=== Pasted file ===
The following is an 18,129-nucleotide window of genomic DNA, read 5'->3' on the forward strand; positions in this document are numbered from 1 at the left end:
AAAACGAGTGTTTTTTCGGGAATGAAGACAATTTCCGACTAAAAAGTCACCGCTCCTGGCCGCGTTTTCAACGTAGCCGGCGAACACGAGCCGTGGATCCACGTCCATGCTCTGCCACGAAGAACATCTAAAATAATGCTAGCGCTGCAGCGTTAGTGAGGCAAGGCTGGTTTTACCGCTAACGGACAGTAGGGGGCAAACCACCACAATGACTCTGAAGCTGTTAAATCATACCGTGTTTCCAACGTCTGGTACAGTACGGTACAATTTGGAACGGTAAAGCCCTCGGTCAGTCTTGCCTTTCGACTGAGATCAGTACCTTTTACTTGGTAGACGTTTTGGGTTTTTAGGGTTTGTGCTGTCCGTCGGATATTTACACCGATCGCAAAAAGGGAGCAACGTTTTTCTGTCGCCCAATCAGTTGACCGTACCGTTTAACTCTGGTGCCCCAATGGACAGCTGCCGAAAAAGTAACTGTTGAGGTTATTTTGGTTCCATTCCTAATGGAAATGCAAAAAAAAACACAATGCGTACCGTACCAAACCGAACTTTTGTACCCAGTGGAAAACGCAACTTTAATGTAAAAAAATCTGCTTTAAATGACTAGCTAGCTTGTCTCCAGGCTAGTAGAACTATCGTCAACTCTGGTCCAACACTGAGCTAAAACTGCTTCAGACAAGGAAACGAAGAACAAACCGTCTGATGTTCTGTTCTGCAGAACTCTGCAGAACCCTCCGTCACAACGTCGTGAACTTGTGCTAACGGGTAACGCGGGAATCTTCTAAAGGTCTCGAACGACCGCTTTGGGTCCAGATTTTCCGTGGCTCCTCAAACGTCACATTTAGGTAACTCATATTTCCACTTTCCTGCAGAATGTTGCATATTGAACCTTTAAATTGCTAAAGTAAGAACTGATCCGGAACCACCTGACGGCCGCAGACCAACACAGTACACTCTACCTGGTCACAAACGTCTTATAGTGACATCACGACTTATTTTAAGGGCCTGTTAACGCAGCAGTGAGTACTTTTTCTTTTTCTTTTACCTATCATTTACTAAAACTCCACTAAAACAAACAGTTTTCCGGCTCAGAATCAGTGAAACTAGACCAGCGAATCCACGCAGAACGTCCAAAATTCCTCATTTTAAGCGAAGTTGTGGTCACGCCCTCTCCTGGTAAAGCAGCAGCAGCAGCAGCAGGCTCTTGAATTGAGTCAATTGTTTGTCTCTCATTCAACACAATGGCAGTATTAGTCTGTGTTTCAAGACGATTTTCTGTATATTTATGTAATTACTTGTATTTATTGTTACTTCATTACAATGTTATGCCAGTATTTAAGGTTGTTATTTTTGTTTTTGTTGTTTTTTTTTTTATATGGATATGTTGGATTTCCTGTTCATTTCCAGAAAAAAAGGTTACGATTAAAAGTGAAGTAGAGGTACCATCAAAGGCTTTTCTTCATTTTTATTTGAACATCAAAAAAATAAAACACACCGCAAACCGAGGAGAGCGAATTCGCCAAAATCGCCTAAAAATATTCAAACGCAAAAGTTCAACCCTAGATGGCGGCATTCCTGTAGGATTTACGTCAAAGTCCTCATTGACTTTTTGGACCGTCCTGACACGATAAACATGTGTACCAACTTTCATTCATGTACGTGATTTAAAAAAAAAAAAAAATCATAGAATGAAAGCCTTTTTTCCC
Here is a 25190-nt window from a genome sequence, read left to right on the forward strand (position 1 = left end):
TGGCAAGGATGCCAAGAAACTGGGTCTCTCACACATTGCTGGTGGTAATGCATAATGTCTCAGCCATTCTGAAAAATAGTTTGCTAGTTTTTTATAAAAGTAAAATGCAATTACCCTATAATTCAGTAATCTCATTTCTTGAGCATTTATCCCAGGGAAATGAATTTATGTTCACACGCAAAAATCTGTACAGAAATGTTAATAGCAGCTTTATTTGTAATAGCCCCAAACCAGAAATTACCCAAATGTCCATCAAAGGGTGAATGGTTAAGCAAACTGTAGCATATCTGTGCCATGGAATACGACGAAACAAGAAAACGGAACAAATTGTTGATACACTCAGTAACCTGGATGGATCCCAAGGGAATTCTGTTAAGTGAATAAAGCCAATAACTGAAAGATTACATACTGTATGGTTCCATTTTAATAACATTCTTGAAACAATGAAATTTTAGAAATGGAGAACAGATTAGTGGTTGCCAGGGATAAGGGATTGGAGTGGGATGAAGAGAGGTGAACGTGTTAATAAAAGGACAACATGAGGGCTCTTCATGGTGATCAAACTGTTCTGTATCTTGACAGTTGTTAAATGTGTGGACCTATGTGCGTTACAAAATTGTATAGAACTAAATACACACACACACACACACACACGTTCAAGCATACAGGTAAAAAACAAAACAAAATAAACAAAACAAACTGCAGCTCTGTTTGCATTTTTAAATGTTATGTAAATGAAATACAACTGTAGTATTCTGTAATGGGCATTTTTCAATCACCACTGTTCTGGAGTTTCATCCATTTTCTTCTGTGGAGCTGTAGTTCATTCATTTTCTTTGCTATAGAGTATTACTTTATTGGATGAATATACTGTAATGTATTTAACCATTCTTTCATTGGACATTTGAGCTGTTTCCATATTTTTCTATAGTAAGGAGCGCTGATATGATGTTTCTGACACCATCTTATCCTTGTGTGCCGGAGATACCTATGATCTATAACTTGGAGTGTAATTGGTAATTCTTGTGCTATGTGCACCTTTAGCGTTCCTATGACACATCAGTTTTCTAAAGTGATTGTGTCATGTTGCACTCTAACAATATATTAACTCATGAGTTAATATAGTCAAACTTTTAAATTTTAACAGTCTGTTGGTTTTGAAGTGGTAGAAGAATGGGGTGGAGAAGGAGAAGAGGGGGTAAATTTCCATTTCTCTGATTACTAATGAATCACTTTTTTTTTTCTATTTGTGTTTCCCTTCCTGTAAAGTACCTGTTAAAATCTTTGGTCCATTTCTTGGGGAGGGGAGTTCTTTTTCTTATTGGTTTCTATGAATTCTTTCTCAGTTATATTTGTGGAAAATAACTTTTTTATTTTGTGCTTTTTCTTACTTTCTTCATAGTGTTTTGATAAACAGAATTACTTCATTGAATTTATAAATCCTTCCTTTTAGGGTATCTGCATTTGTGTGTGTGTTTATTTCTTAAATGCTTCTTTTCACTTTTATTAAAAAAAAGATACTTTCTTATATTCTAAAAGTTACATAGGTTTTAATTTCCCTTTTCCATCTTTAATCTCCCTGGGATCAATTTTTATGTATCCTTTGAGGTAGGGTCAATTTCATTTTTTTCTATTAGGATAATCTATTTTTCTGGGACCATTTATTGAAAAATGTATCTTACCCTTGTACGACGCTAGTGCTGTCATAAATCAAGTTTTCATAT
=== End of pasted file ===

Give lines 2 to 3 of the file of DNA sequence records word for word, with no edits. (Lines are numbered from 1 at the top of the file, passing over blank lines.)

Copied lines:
AAAACGAGTGTTTTTTCGGGAATGAAGACAATTTCCGACTAAAAAGTCACCGCTCCTGGCCGCGTTTTCAACGTAGCCGGCGAACACGAGCCGTGGATCCACGTCCATGCTCTGCCACGAAGAACATCTAAAATAATGCTAGCGCTGCAGCGTTAGTGAGGCAAGGCTGGTTTTACCGCTAACGGACAGTAGGGGGCAAACCACCACAATGACTCTGAAGCTGTTAAATCATACCGTGTTTCCAACGTCTGGTACAGTACGGTACAATTTGGAACGGTAAAGCCCTCGGTCAGTCTTGCCTTTCGACTGAGATCAGTACCTTTTACTTGGTAGACGTTTTGGGTTTTTAGGGTTTGTGCTGTCCGTCGGATATTTACACCGATCGCAAAAAGGGAGCAACGTTTTTCTGTCGCCCAATCAGTTGACCGTACCGTTTAACTCTGGTGCCCCAATGGACAGCTGCCGAAAAAGTAACTGTTGAGGTTATTTTGGTTCCATTCCTAATGGAAATGCAAAAAAAAACACAATGCGTACCGTACCAAACCGAACTTTTGTACCCAGTGGAAAACGCAACTTTAATGTAAAAAAATCTGCTTTAAATGACTAGCTAGCTTGTCTCCAGGCTAGTAGAACTATCGTCAACTCTGGTCCAACACTGAGCTAAAACTGCTTCAGACAAGGAAACGAAGAACAAACCGTCTGATGTTCTGTTCTGCAGAACTCTGCAGAACCCTCCGTCACAACGTCGTGAACTTGTGCTAACGGGTAACGCGGGAATCTTCTAAAGGTCTCGAACGACCGCTTTGGGTCCAGATTTTCCGTGGCTCCTCAAACGTCACATTTAGGTAACTCATATTTCCACTTTCCTGCAGAATGTTGCATATTGAACCTTTAAATTGCTAAAGTAAGAACTGATCCGGAACCACCTGACGGCCGCAGACCAACACAGTACACTCTACCTGGTCACAAACGTCTTATAGTGACATCACGACTTATTTTAAGGGCCTGTTAACGCAGCAGTGAGTACTTTTTCTTTTTCTTTTACCTATCATTTACTAAAACTCCACTAAAACAAACAGTTTTCCGGCTCAGAATCAGTGAAACTAGACCAGCGAATCCACGCAGAACGTCCAAAATTCCTCATTTTAAGCGAAGTTGTGGTCACGCCCTCTCCTGGTAAAGCAGCAGCAGCAGCAGCAGGCTCTTGAATTGAGTCAATTGTTTGTCTCTCATTCAACACAATGGCAGTATTAGTCTGTGTTTCAAGACGATTTTCTGTATATTTATGTAATTACTTGTATTTATTGTTACTTCATTACAATGTTATGCCAGTATTTAAGGTTGTTATTTTTGTTTTTGTTGTTTTTTTTTTTATATGGATATGTTGGATTTCCTGTTCATTTCCAGAAAAAAAGGTTACGATTAAAAGTGAAGTAGAGGTACCATCAAAGGCTTTTCTTCATTTTTATTTGAACATCAAAAAAATAAAACACACCGCAAACCGAGGAGAGCGAATTCGCCAAAATCGCCTAAAAATATTCAAACGCAAAAGTTCAACCCTAGATGGCGGCATTCCTGTAGGATTTACGTCAAAGTCCTCATTGACTTTTTGGACCGTCCTGACACGATAAACATGTGTACCAACTTTCATTCATGTACGTGATTTAAAAAAAAAAAAAAATCATAGAATGAAAGCCTTTTTTCCC
Here is a 25190-nt window from a genome sequence, read left to right on the forward strand (position 1 = left end):